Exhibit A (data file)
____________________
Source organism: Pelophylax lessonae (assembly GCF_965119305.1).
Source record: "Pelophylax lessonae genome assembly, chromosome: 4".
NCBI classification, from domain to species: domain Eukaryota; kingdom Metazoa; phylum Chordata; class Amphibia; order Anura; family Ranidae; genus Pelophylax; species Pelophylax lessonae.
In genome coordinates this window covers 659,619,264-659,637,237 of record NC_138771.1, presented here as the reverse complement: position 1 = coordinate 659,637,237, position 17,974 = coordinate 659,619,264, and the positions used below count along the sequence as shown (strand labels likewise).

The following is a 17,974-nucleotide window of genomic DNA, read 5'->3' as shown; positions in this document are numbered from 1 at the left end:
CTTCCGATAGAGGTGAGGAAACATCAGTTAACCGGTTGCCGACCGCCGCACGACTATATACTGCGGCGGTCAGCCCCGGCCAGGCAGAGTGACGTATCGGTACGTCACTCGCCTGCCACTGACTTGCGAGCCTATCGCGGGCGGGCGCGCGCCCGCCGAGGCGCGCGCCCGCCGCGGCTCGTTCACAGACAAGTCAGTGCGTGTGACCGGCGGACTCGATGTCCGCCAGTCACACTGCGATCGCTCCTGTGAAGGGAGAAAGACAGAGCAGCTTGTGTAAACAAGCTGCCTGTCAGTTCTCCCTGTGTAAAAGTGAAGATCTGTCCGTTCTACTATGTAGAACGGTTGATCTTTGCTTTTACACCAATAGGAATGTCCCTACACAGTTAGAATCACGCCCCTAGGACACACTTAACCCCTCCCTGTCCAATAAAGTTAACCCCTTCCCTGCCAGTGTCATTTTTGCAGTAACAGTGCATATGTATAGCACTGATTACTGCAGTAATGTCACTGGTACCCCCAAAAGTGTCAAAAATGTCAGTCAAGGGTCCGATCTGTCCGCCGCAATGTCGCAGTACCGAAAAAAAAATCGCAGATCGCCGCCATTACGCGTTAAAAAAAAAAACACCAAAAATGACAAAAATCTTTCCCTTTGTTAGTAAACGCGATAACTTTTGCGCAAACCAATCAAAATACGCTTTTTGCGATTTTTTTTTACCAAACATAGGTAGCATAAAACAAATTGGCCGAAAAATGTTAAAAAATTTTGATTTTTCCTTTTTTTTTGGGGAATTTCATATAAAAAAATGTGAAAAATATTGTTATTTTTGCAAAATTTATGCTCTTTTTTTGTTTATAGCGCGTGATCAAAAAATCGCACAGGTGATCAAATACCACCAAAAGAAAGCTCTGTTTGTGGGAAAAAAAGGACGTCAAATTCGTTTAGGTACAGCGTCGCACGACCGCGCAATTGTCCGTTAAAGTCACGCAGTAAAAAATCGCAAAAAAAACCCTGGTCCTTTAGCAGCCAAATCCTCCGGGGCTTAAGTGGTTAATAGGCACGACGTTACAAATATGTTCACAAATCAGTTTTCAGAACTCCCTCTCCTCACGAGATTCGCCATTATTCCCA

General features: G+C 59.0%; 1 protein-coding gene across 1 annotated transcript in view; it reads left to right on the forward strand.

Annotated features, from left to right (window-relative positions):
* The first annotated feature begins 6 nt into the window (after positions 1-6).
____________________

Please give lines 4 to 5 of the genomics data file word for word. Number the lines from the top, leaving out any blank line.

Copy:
In genome coordinates this window covers 659,619,264-659,637,237 of record NC_138771.1, presented here as the reverse complement: position 1 = coordinate 659,637,237, position 17,974 = coordinate 659,619,264, and the positions used below count along the sequence as shown (strand labels likewise).

The following is a 17,974-nucleotide window of genomic DNA, read 5'->3' as shown; positions in this document are numbered from 1 at the left end: